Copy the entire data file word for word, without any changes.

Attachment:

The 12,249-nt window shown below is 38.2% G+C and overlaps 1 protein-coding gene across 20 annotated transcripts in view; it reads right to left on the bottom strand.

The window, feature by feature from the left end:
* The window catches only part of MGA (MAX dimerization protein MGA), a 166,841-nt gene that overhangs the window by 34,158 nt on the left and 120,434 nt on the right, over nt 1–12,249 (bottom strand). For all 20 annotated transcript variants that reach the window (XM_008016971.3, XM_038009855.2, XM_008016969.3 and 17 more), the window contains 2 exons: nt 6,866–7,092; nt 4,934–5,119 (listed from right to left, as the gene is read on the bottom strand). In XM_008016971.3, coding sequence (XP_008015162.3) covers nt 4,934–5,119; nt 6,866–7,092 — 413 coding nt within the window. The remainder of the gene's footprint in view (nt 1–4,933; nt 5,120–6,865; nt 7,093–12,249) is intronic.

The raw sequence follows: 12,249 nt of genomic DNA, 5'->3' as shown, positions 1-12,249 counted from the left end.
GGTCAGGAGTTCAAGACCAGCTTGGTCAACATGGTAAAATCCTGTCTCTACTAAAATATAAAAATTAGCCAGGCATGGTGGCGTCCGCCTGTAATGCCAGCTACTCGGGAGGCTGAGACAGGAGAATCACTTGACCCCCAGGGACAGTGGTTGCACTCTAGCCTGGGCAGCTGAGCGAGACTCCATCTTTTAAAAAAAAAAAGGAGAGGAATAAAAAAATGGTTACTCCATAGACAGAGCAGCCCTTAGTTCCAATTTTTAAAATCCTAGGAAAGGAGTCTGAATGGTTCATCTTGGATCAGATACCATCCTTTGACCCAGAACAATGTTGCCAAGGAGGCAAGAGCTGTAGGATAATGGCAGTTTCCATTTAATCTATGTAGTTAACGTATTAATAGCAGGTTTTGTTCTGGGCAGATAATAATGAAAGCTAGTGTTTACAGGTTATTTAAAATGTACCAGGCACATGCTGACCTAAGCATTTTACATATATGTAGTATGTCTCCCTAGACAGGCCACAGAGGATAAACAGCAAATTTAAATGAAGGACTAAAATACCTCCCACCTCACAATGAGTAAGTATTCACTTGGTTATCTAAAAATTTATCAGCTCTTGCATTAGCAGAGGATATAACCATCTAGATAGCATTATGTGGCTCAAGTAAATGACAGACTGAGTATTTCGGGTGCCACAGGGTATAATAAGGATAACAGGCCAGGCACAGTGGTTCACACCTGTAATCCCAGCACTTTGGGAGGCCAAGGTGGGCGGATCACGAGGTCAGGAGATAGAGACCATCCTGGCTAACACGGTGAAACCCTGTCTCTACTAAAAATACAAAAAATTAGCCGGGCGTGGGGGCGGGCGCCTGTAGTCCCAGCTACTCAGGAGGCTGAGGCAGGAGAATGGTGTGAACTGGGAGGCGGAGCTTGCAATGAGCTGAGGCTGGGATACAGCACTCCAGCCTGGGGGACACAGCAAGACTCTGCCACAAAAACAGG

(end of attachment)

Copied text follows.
The 12,249-nt window shown below is 38.2% G+C and overlaps 1 protein-coding gene across 20 annotated transcripts in view; it reads right to left on the bottom strand.

The window, feature by feature from the left end:
* The window catches only part of MGA (MAX dimerization protein MGA), a 166,841-nt gene that overhangs the window by 34,158 nt on the left and 120,434 nt on the right, over nt 1–12,249 (bottom strand). For all 20 annotated transcript variants that reach the window (XM_008016971.3, XM_038009855.2, XM_008016969.3 and 17 more), the window contains 2 exons: nt 6,866–7,092; nt 4,934–5,119 (listed from right to left, as the gene is read on the bottom strand). In XM_008016971.3, coding sequence (XP_008015162.3) covers nt 4,934–5,119; nt 6,866–7,092 — 413 coding nt within the window. The remainder of the gene's footprint in view (nt 1–4,933; nt 5,120–6,865; nt 7,093–12,249) is intronic.

The raw sequence follows: 12,249 nt of genomic DNA, 5'->3' as shown, positions 1-12,249 counted from the left end.
GGTCAGGAGTTCAAGACCAGCTTGGTCAACATGGTAAAATCCTGTCTCTACTAAAATATAAAAATTAGCCAGGCATGGTGGCGTCCGCCTGTAATGCCAGCTACTCGGGAGGCTGAGACAGGAGAATCACTTGACCCCCAGGGACAGTGGTTGCACTCTAGCCTGGGCAGCTGAGCGAGACTCCATCTTTTAAAAAAAAAAAGGAGAGGAATAAAAAAATGGTTACTCCATAGACAGAGCAGCCCTTAGTTCCAATTTTTAAAATCCTAGGAAAGGAGTCTGAATGGTTCATCTTGGATCAGATACCATCCTTTGACCCAGAACAATGTTGCCAAGGAGGCAAGAGCTGTAGGATAATGGCAGTTTCCATTTAATCTATGTAGTTAACGTATTAATAGCAGGTTTTGTTCTGGGCAGATAATAATGAAAGCTAGTGTTTACAGGTTATTTAAAATGTACCAGGCACATGCTGACCTAAGCATTTTACATATATGTAGTATGTCTCCCTAGACAGGCCACAGAGGATAAACAGCAAATTTAAATGAAGGACTAAAATACCTCCCACCTCACAATGAGTAAGTATTCACTTGGTTATCTAAAAATTTATCAGCTCTTGCATTAGCAGAGGATATAACCATCTAGATAGCATTATGTGGCTCAAGTAAATGACAGACTGAGTATTTCGGGTGCCACAGGGTATAATAAGGATAACAGGCCAGGCACAGTGGTTCACACCTGTAATCCCAGCACTTTGGGAGGCCAAGGTGGGCGGATCACGAGGTCAGGAGATAGAGACCATCCTGGCTAACACGGTGAAACCCTGTCTCTACTAAAAATACAAAAAATTAGCCGGGCGTGGGGGCGGGCGCCTGTAGTCCCAGCTACTCAGGAGGCTGAGGCAGGAGAATGGTGTGAACTGGGAGGCGGAGCTTGCAATGAGCTGAGGCTGGGATACAGCACTCCAGCCTGGGGGACACAGCAAGACTCTGCCACAAAAACAGG